Three killed, six wounded in China kindergarten stabbing: police

Three killed, six wounded in China kindergarten stabbing: police
A "gangster wearing a cap and mask" stormed the private kindergarten in Anfu county at about 10:00 am local time, according to police. (File/AFP)
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Updated 03 August 2022

Three killed, six wounded in China kindergarten stabbing: police

Three killed, six wounded in China kindergarten stabbing: police
  • In a video of the scene shared by state-run Beijing Daily, a police officer can be seen carrying a tiny child in his arms to an ambulance

BEIJING: Three people were killed and six others wounded in a knife attack Wednesday at a kindergarten in southeast China’s Jianxi province.
A “gangster wearing a cap and mask” stormed the private kindergarten in Anfu county at about 10:00 am local time (0200 GMT), police said in a statement published on China’s Twitter-like Weibo. The 48-year-old suspect is still at large, they added.
“Public security organs are making every effort to hunt down the suspect,” the police statement said.
In a video of the scene shared by state-run Beijing Daily, a police officer can be seen carrying a tiny child in his arms to an ambulance.
The ages of the victims have not been announced.
Mass violent crime is rare in China, which strictly prohibits citizens from owning firearms, but there has been a spate of mass stabbings in recent years.
And fatal knife attacks specifically targeting kindergarten and school students have occurred nationwide, carried out by people reportedly wishing to wreak revenge on society.
Last April, two children were killed and 16 others wounded when a knife-wielding man entered a kindergarten in southern China.
More recently, four people were wounded in a stabbing at a major Shanghai hospital last month before the knife-wielding attacker was shot and subdued by the police.
Six people were also killed and 14 wounded after a man stabbed passersby on a pedestrian shopping street in the eastern Chinese city of Anqing in June last year.


What’s behind the Pakistani Taliban’s insurgency?

What’s behind the Pakistani Taliban’s insurgency?
Updated 17 sec ago

What’s behind the Pakistani Taliban’s insurgency?

What’s behind the Pakistani Taliban’s insurgency?
  • TTP is separate from but a close ally of the Afghan Taliban, and that group’s takeover of Afghanistan in August 2021 emboldened the TTP

ISLAMABAD: When a suicide bomber struck a mosque inside a police compound in the northwestern city of Peshawar on Monday, suspicion immediately fell on the Pakistani Taliban, also known as Tehreek-e-Taliban Pakistan, or TTP.
In a post on Twitter, a commander for the group, Sarbakaf Mohmand, claimed responsibility for one of the deadliest attacks on security forces in recent months.
But more than 10 hours later, TTP spokesperson Mohammad Khurasani distanced the group from the bombing, saying it was not its policy to target mosques or other religious sites, adding that those taking part in such acts could face punitive action under TTP’s policy. His statement did not address why a TTP commander had claimed responsibility for the bombing.
The TTP’s denial also came after the Afghan Foreign Ministry condemned attacks on worshippers as contrary to the teachings of Islam.
Relations already are strained between Pakistan and neighboring Afghanistan’s Taliban rulers, who are sheltering the TTP leadership and fighters.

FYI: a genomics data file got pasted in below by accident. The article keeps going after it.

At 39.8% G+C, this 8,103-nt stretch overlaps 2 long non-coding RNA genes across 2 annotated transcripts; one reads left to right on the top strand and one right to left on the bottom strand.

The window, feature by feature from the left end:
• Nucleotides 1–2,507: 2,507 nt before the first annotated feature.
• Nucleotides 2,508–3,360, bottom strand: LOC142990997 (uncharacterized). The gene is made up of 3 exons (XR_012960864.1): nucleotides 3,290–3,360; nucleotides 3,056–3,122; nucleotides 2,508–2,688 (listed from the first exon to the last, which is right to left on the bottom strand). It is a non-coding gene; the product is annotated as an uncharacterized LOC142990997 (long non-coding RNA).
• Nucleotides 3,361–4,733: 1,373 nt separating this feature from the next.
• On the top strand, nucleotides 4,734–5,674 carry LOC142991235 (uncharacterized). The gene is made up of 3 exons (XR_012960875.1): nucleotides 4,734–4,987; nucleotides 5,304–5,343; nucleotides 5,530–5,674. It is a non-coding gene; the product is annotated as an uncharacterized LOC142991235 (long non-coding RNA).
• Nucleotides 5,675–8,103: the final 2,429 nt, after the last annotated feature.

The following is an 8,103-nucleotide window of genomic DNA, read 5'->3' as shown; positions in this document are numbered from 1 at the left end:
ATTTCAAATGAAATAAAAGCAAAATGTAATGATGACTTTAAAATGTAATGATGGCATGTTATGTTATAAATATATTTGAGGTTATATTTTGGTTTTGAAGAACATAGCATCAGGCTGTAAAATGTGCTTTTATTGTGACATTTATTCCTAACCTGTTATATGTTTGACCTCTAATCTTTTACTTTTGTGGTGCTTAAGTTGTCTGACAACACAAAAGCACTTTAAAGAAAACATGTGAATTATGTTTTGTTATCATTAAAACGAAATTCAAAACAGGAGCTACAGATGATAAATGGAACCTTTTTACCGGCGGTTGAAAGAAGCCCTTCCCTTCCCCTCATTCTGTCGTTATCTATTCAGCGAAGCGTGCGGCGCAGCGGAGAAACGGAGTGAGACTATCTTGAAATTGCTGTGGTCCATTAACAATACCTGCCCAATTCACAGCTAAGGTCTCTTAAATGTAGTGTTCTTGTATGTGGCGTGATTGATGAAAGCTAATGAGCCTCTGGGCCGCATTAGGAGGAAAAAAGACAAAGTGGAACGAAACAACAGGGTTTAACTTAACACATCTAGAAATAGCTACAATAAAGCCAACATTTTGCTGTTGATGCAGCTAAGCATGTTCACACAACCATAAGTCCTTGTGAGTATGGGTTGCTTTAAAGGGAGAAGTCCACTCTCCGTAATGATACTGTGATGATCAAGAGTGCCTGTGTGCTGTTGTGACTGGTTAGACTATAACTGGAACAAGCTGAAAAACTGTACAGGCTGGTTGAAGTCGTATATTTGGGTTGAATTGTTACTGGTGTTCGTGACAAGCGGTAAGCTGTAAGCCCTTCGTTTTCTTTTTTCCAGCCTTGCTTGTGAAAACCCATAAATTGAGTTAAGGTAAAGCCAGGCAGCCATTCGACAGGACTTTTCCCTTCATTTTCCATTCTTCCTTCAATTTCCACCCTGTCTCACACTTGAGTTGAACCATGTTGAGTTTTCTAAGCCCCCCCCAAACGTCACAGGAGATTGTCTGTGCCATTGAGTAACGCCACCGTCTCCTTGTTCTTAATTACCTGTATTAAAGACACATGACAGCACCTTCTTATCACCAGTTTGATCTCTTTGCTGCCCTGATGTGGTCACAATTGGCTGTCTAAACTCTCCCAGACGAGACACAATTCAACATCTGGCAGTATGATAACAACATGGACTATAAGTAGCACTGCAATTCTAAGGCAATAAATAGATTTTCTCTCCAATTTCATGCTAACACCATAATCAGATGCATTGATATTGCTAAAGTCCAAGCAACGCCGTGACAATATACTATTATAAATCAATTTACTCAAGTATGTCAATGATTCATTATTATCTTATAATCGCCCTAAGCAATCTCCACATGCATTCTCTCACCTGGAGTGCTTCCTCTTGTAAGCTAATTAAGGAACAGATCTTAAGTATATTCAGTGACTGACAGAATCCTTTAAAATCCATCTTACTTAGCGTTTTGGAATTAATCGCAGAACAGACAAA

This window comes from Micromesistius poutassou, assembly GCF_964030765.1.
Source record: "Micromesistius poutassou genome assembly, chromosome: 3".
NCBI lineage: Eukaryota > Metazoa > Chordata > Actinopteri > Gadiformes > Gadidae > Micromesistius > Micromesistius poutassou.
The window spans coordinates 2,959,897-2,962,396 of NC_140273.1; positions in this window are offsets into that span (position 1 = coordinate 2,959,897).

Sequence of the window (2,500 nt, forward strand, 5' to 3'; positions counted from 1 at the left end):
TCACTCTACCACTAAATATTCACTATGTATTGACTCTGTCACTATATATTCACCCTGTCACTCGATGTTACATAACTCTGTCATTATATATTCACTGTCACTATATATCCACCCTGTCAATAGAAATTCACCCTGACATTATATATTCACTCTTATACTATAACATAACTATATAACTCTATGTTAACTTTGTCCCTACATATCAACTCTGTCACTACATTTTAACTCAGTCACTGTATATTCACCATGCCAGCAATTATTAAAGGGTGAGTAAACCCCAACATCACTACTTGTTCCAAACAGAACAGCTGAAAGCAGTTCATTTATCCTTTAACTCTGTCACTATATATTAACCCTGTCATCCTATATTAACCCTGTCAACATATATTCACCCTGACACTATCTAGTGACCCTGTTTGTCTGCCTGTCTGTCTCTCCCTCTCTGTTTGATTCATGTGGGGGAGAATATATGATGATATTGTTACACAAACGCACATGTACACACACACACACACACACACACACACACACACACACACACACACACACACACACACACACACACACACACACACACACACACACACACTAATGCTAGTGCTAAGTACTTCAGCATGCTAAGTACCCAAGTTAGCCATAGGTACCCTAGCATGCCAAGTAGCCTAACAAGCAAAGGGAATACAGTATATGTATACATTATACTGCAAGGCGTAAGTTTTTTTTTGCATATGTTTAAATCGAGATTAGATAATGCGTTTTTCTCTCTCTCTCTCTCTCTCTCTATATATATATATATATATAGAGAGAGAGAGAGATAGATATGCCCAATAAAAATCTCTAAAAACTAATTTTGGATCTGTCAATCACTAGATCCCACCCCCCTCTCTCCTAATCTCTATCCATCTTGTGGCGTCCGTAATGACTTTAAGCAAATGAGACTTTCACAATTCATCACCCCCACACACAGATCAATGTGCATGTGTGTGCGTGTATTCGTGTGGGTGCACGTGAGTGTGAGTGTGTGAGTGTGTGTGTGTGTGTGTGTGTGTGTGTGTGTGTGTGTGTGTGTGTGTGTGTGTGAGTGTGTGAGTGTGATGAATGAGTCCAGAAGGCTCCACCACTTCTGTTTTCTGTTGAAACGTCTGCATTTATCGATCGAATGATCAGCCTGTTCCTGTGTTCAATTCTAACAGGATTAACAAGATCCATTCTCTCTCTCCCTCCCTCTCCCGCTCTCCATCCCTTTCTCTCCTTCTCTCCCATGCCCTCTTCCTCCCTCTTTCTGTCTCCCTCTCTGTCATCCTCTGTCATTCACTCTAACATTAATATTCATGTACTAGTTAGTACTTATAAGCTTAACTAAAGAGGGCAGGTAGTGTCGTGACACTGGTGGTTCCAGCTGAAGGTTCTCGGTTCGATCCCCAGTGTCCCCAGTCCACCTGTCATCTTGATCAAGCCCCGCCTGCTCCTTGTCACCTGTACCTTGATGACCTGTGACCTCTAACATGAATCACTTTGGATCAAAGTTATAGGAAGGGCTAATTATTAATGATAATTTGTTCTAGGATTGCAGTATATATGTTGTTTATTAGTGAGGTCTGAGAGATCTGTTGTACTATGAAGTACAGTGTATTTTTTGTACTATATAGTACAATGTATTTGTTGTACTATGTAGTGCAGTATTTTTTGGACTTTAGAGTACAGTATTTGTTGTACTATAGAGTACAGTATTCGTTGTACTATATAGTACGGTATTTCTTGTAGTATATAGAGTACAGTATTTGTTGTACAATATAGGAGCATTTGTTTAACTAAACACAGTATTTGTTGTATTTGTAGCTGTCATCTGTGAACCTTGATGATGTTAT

A look at the Tehreek-e-Taliban Pakistan, which has waged an insurgency in the country for 15 years:
Why is the TTP fighting an insurgency?
Angered by Pakistan’s cooperation with Washington in the war on terrorism, the TTP was officially set up by Pakistani militants in 2007 when different outlawed groups agreed to work together against Pakistan and support the Afghan Taliban, who were fighting US and NATO forces.
The TTP seeks stricter enforcement of Islamic laws, the release of its members in government custody, and a reduction in Pakistani military presence in parts of Khyber Pakhtunkhwa, the province bordering Afghanistan that it has long used as a base.

Caption

The TTP has stepped up attacks on Pakistani soldiers and police since November, when it unilaterally ended a cease-fire with the government after the failure of months of talks, hosted by Afghanistan’s Taliban rulers in Kabul. The TTP has repeatedly warned police not to take part in operations against its fighters in Peshawar, the capital of Khyber Pakhtunkhwa province.
What is the relationship between the TTP and the Afghan Taliban?
The TTP is separate from but a close ally of the Afghan Taliban, and that group’s takeover of Afghanistan in August 2021 emboldened the TTP, which shares the group’s ideology.
TTP fighters used to hide in Pakistan’s tribal northwest and also had sanctuary in Afghanistan, but they mostly lived a fugitive existence.
However, the Afghan Taliban started openly sheltering the TTP when they came to power. The Afghan Taliban also released TTP leaders and fighters who had been arrested by previous administrations in Kabul.
The Taliban have repeatedly said they will not allow anyone, including the TTP, to use Afghan soil for attacks against any country, including Pakistan. But Pakistani officials say there is a disconnect between the words and actions of the Afghan Taliban, who could stop the TTP from launching attacks inside the country but are failing to do so.
The Pakistani Taliban have expressed their allegiance to the head of the Afghan Taliban, said Abdullah Khan, a senior defense analyst and managing director of the Islamabad-based Pakistan Institute for Conflict and Security Studies.
He added, however, that they have their own agenda and strategy.
TTP’s operations have largely been aimed at targeting Pakistani forces, similar to the Afghan Taliban’s agenda of ousting foreign forces from the country.
Khan fears that Pakistan will see a surge in militant violence in the coming weeks and months.
Has viollence increased recently?
Pakistan has seen innumerable militant attacks in the past two decades, but there has been an uptick since November, when the TTP ended a cease-fire with the government that had lasted for months.
The Pakistani Taliban regularly carry out shootings or bombings, especially in the rugged and remote northwestern Pakistan, a former TTP stronghold.